Gordon & Smith agreed to distribute Farrelly’s boards in the United States, and this is a clear example of the partnership. In the very first picture you can see the logo reads “Farrelly by Gordon and Smith Surfboards USA”.

However, it’s unclear to me exactly what model this is. Gordon & Smith – it’s interesting to note that the logo on the board reads “Gordon and Smith”, and doesn’t contain the customary ampersand – produced a Midget Farrelly Stringerless model. Stoked-n-Board has the Farrelly Stringerless model as having been produced between 1967 and 1969, which means it pre-dates the creation of the vee bottom. Here’s an example of a G&S Farrelly Stringerless model, and you can see that it is longer and more of a traditional longboard shape than the board listed at the top. It’s listed at 9′6″, and Surf Research actually dates the board to 1966, a full year earlier than Stoked-n-Board. Either way, it’s clear that the board below is a different model from the one at the top of the post – it’s longer, it has a fuller nose, and it has a different logo.

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Photo via surfresearch.com.au

Here’s a close up of the G&S Farrelly Stringerless logo (from a different board).

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Pic via Surfers Japan

And here’s an old print ad for the G&S Farrelly Stringerless model. Note that this is clearly more of a standard longboard / noserider design – pre-Transition Era, I’m guessing. Note that this version of the logo has numbering. I’ve seen Stringerless logos without numbers.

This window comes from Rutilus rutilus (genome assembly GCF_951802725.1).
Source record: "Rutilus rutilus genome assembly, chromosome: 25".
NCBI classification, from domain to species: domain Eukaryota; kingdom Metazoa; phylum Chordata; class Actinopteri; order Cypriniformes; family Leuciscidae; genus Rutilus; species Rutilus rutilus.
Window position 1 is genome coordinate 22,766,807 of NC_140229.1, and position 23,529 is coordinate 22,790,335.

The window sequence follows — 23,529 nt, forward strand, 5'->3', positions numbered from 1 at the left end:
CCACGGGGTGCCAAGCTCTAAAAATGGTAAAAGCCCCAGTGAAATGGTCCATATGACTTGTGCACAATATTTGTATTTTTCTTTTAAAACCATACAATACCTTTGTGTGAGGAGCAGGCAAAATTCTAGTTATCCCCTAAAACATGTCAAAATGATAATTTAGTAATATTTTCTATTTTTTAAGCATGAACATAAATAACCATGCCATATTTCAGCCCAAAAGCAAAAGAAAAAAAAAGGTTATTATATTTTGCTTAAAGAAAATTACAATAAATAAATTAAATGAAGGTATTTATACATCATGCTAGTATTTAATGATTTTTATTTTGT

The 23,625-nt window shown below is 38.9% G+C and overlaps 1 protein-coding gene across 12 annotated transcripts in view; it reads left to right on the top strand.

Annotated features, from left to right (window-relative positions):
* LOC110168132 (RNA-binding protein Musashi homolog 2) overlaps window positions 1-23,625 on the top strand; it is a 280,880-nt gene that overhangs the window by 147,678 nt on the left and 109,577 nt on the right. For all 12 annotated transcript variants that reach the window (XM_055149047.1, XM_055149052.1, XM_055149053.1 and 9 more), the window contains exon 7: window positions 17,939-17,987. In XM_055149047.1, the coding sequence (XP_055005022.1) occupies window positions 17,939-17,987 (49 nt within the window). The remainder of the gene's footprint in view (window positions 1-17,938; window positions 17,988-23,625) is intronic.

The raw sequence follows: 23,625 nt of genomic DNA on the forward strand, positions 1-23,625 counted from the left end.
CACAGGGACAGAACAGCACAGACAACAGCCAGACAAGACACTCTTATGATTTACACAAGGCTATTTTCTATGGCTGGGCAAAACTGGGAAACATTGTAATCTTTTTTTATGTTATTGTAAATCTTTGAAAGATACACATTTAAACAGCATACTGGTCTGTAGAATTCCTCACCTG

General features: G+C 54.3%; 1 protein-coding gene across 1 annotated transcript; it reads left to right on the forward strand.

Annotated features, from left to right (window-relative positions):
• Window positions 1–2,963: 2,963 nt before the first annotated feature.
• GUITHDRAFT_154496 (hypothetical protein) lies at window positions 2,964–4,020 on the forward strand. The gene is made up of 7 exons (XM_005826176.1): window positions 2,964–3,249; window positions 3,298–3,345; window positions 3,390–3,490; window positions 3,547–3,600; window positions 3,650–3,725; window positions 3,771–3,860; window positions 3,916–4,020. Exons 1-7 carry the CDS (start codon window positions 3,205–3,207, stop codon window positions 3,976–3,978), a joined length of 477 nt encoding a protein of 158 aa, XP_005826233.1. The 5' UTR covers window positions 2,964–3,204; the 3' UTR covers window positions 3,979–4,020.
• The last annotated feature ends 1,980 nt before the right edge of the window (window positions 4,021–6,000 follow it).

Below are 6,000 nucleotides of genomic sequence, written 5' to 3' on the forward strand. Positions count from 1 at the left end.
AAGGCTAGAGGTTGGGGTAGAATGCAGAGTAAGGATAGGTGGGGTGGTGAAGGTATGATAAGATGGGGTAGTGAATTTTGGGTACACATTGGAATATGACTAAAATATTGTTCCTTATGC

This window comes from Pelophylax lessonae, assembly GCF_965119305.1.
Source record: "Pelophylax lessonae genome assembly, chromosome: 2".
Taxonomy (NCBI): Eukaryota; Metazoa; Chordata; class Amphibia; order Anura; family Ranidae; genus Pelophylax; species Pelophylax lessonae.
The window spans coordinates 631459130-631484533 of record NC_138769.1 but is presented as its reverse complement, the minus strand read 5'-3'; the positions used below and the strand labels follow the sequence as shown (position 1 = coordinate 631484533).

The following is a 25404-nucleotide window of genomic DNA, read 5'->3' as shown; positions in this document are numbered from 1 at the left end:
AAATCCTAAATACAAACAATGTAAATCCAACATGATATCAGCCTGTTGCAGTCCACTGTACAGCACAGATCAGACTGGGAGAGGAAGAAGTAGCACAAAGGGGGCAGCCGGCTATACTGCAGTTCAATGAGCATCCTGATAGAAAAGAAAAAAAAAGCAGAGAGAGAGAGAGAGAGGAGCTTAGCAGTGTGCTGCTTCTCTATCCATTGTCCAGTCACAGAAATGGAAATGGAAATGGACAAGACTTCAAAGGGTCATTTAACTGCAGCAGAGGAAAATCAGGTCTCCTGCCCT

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G&S has another old ad up on their website, which shows the Farrelly Stringerless design alongside a Skip Frye and a Mike Hynson design.

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Photo via G&S

In conclusion, I don’t believe the board at the top of this post is a G&S Farrelly Stringerless model. Instead, I think it’s a slightly later G&S Farrelly V Bottom. See the ad below, taken from G&S’ website. If you look closely you can see the second board from the left is called the “Midget Farrelly V Bottom” model. I believe this is the same model as the board at the top of the post. And while the Farrelly V Bottom does not have a stringer, it should not be confused with the Farrelly Stringerless model, which is a longer board.

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Photo via G&S

I’ve found pictures of the Farrelly V Bottom model elsewhere online, and here are a few examples. In this one below you’ll note that it has a tunnel fin, which I believe was added afterwards.

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Photo via Gbase

This board below – which I found floating around on Pinterest – looks like an exact match to the one at the top of the page. It has similar deck patches, logo placement, and of course the overall outline. The picture below also gives a better idea of the vee in the tail, which is of course one of the defining characteristics of the board.

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The board for sale can be found here on Craigslist (Update: Link has been removed). The seller also looks to be getting rid of some other gems, including a Morey Pope Tracker and a mystery David Nuuhiwa model. None of the boards are cheap, but they look well cared for. I’m wondering if these weren’t all at some point part of a larger collection in the Monterey area that was sold off a few years ago.

Finally, while we are on the topic of Australian surfing luminaries, I cannot recommend surfresearch.com.au enough. This article on 1967 and the creation of the vee bottom is incredibly thorough and detailed, and a real treat for anyone who’s interested in the topic. The same can be said for surfresearch.com.au’s entry for Farrelly himself, which is a fitting tribute for a true legend of the sport.